President Bush's campaign yesterday rolled out an upbeat, soft-focus ad using the Olympics as a backdrop. But, within hours, the focus shifted to an attack ad, assailing John F. Kerry's record on intelligence, that was supposed to remain under wraps until Monday.
The negative ad leaked out after it was mistakenly played on the Fox News Channel, giving Kerry strategists an opportunity to change the debate and challenge the president's charges three days before the spot receives widespread airing.
An Aug. 14 article reported that Fox News Channel mistakenly aired a campaign ad for President Bush. A spokesman for the cable network says it was following directions provided on behalf of the Bush campaign. The campaign, which initially blamed Fox, does not dispute the network's explanation.
Noting the Democratic nominee's promise to reform the intelligence system, a narrator says: "Oh, really? As a member of the intelligence committee, Senator Kerry was absent for 76 percent of the committee's hearings. In the year after the first terrorist attack on the World Trade Center, Kerry was absent for every single one.
"That same year," the ad says, "he proposed slashing America's intelligence budget by $6 billion. There's what Kerry says, and then there's what Kerry does."
Kerry campaign spokesman Chad Clanton accused the president of practicing "the politics of fear and distortion," adding: "Within weeks of saying he had too much good to say to be negative, George Bush has resumed his misleading negative campaign."
Bush campaign spokesman Steve Schmidt countered that Kerry had "insulted" the intelligence community by saying that the country had better information in Paul Revere's day. "This ad focuses on the disconnect between John Kerry's rhetoric and his record," he said.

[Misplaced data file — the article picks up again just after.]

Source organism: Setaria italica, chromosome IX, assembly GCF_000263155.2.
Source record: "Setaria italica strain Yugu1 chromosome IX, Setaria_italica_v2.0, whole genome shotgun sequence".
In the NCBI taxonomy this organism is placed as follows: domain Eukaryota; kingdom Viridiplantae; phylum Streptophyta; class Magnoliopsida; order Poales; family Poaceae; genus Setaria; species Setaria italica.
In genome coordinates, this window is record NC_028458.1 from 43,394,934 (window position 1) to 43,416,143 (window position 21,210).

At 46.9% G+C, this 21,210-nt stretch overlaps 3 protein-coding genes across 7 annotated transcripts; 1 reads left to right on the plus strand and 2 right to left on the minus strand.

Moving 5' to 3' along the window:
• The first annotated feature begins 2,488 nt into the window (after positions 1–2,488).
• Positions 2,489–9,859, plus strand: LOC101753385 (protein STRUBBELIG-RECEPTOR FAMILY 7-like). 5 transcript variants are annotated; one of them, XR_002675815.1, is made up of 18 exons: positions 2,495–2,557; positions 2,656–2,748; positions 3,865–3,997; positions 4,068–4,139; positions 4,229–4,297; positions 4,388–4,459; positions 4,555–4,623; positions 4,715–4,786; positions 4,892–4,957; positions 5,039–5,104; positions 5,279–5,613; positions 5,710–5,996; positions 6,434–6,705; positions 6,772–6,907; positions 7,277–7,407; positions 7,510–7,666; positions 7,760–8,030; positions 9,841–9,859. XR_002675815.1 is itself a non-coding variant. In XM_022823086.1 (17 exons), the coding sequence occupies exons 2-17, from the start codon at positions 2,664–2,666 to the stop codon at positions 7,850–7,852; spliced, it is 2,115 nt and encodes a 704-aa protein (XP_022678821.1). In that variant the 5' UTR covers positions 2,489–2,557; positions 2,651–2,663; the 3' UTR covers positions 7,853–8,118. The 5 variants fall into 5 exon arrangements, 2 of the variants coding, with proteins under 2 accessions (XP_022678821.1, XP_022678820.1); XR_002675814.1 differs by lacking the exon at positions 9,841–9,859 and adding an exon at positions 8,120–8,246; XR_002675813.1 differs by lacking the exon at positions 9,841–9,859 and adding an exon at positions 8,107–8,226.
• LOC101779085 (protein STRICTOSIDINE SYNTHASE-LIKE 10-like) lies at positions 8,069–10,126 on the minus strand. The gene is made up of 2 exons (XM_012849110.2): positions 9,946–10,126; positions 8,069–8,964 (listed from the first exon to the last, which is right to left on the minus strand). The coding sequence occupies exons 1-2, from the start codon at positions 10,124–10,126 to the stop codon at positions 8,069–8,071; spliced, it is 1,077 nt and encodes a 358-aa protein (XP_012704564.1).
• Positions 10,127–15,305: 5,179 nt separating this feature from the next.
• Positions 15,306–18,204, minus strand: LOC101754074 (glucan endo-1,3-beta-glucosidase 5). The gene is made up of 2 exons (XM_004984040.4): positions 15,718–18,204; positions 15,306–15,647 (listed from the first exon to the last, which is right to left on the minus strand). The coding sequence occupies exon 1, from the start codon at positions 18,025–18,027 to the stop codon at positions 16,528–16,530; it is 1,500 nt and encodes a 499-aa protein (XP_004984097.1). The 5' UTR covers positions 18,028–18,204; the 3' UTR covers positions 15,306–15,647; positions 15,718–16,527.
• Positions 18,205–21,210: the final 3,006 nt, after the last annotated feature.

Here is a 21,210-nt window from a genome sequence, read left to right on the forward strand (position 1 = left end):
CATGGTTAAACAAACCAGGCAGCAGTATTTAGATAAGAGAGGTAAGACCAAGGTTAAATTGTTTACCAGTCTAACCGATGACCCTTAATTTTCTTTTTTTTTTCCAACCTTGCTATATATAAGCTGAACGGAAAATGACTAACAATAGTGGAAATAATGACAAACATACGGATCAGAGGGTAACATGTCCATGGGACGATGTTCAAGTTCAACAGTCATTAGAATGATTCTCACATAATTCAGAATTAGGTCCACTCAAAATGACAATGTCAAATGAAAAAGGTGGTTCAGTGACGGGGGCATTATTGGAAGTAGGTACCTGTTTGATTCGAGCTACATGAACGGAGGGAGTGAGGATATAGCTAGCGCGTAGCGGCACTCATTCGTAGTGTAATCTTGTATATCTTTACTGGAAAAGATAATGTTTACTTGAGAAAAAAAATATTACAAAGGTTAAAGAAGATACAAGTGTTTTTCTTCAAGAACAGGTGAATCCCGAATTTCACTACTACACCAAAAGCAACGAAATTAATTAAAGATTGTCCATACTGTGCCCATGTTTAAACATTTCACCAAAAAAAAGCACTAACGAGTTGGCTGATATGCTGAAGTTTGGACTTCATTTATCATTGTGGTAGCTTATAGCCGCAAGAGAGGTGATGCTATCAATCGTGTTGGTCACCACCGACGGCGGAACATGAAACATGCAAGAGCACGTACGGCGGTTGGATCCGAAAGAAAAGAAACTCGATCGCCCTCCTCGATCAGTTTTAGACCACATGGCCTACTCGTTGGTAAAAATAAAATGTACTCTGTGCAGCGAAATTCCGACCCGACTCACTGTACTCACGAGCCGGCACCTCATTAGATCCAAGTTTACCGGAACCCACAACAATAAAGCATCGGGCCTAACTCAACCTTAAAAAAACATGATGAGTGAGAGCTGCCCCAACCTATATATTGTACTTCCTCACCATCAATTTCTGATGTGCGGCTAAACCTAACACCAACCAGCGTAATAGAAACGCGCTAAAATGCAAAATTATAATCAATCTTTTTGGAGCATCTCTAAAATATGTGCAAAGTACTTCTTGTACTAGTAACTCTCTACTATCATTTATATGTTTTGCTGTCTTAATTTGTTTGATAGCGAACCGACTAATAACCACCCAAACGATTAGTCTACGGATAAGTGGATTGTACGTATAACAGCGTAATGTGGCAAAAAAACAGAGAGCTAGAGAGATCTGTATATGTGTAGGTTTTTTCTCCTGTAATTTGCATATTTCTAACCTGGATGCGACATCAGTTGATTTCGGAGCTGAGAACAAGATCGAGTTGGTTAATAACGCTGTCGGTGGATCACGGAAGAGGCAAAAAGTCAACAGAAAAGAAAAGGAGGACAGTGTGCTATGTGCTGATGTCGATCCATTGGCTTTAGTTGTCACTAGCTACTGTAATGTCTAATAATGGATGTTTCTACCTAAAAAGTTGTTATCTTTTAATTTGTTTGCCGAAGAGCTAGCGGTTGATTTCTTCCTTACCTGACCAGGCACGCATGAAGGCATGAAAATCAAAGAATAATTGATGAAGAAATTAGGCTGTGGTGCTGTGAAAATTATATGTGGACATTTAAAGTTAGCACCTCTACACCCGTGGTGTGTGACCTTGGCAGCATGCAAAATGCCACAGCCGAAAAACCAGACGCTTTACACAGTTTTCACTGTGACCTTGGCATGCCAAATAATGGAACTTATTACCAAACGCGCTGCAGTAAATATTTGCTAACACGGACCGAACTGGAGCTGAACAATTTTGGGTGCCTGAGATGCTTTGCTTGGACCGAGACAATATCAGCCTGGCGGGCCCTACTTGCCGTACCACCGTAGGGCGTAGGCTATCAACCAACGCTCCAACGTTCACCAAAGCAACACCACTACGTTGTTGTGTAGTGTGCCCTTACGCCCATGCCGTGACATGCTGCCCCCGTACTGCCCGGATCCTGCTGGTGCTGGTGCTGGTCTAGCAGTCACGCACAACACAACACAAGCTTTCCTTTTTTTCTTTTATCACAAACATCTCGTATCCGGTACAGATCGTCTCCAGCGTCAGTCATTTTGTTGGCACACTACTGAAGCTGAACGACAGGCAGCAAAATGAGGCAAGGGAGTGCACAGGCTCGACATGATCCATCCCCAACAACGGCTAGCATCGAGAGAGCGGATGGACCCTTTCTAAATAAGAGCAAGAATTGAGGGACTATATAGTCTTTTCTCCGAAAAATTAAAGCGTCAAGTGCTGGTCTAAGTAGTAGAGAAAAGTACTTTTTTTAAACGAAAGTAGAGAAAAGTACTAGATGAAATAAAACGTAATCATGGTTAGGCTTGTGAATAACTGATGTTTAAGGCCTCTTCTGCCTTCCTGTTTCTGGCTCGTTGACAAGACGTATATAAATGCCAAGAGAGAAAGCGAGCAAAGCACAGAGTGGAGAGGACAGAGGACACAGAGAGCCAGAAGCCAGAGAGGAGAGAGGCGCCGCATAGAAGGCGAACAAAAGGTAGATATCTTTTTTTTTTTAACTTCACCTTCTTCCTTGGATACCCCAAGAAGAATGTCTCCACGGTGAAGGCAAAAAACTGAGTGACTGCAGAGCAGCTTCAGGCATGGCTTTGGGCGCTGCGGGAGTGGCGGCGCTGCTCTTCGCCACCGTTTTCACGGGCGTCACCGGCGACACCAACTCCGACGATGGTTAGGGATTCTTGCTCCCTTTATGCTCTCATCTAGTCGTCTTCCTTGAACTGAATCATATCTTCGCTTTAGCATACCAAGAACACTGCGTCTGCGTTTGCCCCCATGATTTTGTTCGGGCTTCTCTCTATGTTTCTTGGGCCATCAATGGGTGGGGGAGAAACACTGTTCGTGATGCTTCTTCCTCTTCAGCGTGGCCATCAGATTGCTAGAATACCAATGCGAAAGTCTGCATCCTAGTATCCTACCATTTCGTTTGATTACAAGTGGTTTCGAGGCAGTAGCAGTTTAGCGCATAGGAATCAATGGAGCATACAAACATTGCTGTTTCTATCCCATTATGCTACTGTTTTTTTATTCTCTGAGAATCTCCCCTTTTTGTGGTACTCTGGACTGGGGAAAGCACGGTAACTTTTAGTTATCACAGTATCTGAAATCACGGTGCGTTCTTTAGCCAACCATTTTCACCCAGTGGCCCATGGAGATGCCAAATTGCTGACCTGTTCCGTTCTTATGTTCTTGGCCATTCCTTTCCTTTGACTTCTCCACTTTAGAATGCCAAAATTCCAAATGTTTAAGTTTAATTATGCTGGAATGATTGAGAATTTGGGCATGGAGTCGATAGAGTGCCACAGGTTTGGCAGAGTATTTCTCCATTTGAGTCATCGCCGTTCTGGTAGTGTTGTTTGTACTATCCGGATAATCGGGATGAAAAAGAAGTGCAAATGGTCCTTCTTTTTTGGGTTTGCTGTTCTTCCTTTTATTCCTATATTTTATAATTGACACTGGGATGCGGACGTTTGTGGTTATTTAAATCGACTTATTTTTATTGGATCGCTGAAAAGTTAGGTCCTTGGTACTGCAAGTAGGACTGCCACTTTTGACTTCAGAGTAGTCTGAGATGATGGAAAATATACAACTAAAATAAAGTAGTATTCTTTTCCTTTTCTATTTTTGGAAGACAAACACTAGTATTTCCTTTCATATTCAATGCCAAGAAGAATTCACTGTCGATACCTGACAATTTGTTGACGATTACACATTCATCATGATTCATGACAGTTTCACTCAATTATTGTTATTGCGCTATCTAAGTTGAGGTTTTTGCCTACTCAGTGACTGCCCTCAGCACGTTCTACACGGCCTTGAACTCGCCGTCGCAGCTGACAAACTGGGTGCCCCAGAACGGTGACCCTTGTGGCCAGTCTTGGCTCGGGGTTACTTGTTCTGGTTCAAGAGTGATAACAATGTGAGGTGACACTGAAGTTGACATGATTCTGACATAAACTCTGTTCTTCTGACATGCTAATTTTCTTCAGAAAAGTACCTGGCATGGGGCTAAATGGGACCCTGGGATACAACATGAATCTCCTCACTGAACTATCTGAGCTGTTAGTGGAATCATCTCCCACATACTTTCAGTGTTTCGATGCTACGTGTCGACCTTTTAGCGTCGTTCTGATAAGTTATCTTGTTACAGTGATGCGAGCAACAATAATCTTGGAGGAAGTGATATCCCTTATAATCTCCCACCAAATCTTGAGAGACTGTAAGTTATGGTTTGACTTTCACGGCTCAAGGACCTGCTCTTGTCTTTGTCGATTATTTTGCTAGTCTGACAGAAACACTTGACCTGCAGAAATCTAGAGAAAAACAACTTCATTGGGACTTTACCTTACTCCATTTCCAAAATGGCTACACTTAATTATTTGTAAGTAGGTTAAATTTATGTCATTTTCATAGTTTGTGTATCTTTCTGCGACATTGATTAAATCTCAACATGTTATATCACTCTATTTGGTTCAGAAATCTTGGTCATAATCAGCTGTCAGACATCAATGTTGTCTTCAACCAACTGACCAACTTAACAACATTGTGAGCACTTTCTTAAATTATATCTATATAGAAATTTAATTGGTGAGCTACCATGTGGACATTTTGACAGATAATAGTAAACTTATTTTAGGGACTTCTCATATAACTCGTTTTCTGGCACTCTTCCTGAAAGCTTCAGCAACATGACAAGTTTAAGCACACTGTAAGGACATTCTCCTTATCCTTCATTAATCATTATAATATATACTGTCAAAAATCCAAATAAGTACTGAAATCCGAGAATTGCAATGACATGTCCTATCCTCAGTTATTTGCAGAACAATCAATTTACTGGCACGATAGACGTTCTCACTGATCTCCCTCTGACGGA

The Kerry camp disputed the charge of high absenteeism as "fuzzy math," saying the Bush team was counting only open hearings while ignoring hundreds of other meetings. Bush aides said records show Kerry was not present at 38 of 49 public hearings.
The Massachusetts senator would have cut just $1 billion in intelligence funding in 1994 as part of a deficit-reduction plan after the collapse of the Soviet Union, which had been absorbing more than half the intelligence budget, Kerry staffers said. But Bush aides noted that Kerry would have cut an additional $1 billion for each of the next five years and that 75 senators, including Edward M. Kennedy (D-Mass.), voted against Kerry's amendment.
The dispute over Monday's planned release of the intelligence ad, which will air on cable television networks and in 18 battleground states, overshadowed the unorthodox approach of the Olympics spot. In a novel attempt to reach sports buffs, the ad will be shown not only on cable but also in 250 fitness centers through a company called ClubCom.
Using a stirring "Morning in America" style, the ad uses swelling orchestral music and colorful footage of a female swimmer winning a race. A female narrator notes that the number of democracies in the world has increased from 40 during the 1972 Olympics to 120 now.
"Freedom is spreading throughout the world like a sunrise," the narrator says. The flags of Afghanistan and Iraq are shown as she says that at "this Olympics, there will be two more free nations, and two fewer terrorist regimes. With strength, resolve and courage, democracy will triumph over terror. And hope will defeat hatred."
The use of the Summer Games is an unusual way of claiming credit for toppling the Taliban and Saddam Hussein -- by focusing on Afghan and Iraqi athletes -- without addressing the continuing violence in Iraq.
Matthew Dowd, Bush's chief campaign strategist, said the use of the health club network is an experiment aimed at "busy" voters who, he noted, tend to be undecided. "You can deliver information to them that they may not see during the day," he said. "They may catch an article here or a news broadcast there."
This is the second Bush ad this week that trumpets the war on terrorism without offering specifics. The earlier spot shows the president talking about the Sept. 11, 2001, attacks and vowing "to bring an enemy to justice before they hurt us again."